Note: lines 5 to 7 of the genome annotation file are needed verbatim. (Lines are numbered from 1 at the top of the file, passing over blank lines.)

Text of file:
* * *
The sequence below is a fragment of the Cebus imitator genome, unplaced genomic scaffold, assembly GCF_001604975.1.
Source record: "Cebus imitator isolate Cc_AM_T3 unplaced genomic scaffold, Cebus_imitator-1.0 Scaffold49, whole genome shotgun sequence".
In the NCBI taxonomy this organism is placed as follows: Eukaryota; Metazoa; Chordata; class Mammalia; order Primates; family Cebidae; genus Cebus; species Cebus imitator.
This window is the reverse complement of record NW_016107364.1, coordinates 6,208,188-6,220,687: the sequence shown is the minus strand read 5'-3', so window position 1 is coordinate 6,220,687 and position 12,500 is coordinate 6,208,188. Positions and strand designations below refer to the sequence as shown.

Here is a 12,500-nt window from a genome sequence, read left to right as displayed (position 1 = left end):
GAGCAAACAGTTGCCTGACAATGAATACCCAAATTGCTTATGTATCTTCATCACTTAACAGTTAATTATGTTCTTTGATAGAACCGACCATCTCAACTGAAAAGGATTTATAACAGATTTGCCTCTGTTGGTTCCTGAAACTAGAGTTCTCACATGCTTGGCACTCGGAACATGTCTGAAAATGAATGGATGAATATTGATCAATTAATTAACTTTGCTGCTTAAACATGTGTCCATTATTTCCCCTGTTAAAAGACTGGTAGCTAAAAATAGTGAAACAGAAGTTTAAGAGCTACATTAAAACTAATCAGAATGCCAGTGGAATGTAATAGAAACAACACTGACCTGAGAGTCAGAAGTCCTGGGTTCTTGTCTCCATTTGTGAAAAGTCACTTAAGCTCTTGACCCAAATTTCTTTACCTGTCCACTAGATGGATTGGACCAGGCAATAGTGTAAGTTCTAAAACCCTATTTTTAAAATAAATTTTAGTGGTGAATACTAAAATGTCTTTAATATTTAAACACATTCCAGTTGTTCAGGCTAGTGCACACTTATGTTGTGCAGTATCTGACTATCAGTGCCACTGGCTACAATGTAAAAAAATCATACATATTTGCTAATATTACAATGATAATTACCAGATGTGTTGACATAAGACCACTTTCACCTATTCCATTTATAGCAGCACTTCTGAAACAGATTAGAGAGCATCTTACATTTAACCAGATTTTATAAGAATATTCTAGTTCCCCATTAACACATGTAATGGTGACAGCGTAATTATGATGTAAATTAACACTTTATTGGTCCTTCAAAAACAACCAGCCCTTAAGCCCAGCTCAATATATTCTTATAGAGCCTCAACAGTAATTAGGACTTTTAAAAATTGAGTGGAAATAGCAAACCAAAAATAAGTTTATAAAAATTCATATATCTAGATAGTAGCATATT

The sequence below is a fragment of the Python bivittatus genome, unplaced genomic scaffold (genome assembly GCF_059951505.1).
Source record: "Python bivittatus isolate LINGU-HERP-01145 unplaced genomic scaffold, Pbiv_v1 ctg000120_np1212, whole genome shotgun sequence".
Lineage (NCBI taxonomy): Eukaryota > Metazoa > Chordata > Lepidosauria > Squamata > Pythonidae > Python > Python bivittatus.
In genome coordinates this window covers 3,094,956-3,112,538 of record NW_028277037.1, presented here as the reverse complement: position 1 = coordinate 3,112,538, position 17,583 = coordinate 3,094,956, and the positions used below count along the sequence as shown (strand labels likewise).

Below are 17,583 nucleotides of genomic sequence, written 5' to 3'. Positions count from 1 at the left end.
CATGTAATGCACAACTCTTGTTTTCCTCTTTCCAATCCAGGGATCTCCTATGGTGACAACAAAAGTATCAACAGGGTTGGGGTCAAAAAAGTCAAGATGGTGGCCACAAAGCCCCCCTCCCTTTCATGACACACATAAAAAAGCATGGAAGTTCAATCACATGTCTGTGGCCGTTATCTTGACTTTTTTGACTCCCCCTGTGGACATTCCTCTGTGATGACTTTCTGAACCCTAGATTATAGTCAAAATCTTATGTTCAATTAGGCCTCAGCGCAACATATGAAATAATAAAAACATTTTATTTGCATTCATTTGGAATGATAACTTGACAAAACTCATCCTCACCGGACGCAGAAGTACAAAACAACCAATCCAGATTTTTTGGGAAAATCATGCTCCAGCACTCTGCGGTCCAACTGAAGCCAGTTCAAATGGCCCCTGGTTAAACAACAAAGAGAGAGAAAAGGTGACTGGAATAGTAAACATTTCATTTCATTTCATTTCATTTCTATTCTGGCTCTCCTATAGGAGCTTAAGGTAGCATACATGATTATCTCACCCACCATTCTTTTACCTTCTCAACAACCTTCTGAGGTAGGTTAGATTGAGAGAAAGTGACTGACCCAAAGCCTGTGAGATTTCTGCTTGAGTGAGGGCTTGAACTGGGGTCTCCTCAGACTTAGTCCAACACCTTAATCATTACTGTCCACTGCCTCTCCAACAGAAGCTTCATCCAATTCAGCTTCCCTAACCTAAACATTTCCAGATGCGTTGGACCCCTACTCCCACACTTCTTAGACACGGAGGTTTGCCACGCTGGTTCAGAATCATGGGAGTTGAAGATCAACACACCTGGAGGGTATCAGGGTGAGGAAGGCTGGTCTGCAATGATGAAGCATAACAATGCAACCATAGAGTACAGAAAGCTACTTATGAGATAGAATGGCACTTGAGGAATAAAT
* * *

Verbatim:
Here is a 12,500-nt window from a genome sequence, read left to right as displayed (position 1 = left end):
GAGCAAACAGTTGCCTGACAATGAATACCCAAATTGCTTATGTATCTTCATCACTTAACAGTTAATTATGTTCTTTGATAGAACCGACCATCTCAACTGAAAAGGATTTATAACAGATTTGCCTCTGTTGGTTCCTGAAACTAGAGTTCTCACATGCTTGGCACTCGGAACATGTCTGAAAATGAATGGATGAATATTGATCAATTAATTAACTTTGCTGCTTAAACATGTGTCCATTATTTCCCCTGTTAAAAGACTGGTAGCTAAAAATAGTGAAACAGAAGTTTAAGAGCTACATTAAAACTAATCAGAATGCCAGTGGAATGTAATAGAAACAACACTGACCTGAGAGTCAGAAGTCCTGGGTTCTTGTCTCCATTTGTGAAAAGTCACTTAAGCTCTTGACCCAAATTTCTTTACCTGTCCACTAGATGGATTGGACCAGGCAATAGTGTAAGTTCTAAAACCCTATTTTTAAAATAAATTTTAGTGGTGAATACTAAAATGTCTTTAATATTTAAACACATTCCAGTTGTTCAGGCTAGTGCACACTTATGTTGTGCAGTATCTGACTATCAGTGCCACTGGCTACAATGTAAAAAAATCATACATATTTGCTAATATTACAATGATAATTACCAGATGTGTTGACATAAGACCACTTTCACCTATTCCATTTATAGCAGCACTTCTGAAACAGATTAGAGAGCATCTTACATTTAACCAGATTTTATAAGAATATTCTAGTTCCCCATTAACACATGTAATGGTGACAGCGTAATTATGATGTAAATTAACACTTTATTGGTCCTTCAAAAACAACCAGCCCTTAAGCCCAGCTCAATATATTCTTATAGAGCCTCAACAGTAATTAGGACTTTTAAAAATTGAGTGGAAATAGCAAACCAAAAATAAGTTTATAAAAATTCATATATCTAGATAGTAGCATATT

The sequence below is a fragment of the Python bivittatus genome, unplaced genomic scaffold (genome assembly GCF_059951505.1).